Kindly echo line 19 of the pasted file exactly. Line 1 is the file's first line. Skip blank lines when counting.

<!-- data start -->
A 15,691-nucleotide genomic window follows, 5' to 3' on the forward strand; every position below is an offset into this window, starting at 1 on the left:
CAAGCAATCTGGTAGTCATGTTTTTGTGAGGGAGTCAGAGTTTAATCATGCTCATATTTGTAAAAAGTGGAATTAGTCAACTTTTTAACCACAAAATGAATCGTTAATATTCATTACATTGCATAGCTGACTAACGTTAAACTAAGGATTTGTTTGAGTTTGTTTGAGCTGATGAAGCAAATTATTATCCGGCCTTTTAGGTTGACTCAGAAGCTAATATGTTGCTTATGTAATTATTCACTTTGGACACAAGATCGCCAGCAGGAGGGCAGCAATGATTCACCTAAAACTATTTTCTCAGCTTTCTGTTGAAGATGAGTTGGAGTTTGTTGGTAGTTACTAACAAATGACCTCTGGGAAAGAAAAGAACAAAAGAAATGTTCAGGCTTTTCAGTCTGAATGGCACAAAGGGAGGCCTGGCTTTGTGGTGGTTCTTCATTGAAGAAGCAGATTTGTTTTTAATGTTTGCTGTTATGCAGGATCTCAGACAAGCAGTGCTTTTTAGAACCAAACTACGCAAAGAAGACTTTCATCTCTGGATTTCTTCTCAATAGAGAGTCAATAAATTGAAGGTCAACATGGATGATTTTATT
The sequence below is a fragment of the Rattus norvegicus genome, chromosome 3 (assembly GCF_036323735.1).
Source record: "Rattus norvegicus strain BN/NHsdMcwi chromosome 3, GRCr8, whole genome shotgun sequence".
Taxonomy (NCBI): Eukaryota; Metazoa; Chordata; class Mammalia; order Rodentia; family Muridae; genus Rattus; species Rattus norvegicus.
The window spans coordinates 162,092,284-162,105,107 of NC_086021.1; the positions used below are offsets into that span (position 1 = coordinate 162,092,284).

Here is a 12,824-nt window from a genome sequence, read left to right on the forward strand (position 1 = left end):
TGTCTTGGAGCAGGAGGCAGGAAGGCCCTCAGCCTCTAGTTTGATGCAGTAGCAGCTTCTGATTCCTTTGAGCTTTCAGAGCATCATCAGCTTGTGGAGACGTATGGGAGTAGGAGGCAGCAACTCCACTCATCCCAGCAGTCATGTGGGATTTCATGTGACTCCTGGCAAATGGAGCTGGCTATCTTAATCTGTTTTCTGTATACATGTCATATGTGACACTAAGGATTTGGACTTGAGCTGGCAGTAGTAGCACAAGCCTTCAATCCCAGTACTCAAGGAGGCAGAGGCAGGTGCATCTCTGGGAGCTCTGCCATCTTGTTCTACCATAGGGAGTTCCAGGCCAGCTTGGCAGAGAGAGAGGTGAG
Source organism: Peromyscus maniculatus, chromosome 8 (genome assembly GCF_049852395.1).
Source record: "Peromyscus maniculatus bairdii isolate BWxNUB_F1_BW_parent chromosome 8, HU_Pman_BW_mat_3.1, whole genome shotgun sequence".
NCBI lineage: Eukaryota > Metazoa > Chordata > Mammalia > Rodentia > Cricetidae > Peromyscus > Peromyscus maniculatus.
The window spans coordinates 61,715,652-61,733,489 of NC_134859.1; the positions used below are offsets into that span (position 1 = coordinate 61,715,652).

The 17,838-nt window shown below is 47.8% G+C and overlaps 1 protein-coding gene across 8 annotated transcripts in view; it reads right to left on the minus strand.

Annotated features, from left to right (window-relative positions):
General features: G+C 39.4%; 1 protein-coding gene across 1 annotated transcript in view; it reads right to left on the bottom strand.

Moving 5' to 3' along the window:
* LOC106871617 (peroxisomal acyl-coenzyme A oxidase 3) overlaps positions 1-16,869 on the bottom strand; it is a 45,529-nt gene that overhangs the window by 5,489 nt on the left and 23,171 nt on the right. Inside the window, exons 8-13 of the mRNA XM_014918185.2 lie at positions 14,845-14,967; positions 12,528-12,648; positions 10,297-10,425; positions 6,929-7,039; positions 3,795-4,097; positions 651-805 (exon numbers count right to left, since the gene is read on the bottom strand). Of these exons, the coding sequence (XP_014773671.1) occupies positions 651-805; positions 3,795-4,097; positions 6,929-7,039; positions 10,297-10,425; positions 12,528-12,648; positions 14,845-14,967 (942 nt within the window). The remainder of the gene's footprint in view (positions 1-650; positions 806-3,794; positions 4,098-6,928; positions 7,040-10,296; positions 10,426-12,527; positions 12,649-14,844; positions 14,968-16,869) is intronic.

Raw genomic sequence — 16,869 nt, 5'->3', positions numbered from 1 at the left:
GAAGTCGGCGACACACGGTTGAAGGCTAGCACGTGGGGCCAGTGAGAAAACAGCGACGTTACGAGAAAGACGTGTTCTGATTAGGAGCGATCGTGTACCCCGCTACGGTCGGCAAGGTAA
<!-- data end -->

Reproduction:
GAAGTCGGCGACACACGGTTGAAGGCTAGCACGTGGGGCCAGTGAGAAAACAGCGACGTTACGAGAAAGACGTGTTCTGATTAGGAGCGATCGTGTACCCCGCTACGGTCGGCAAGGTAA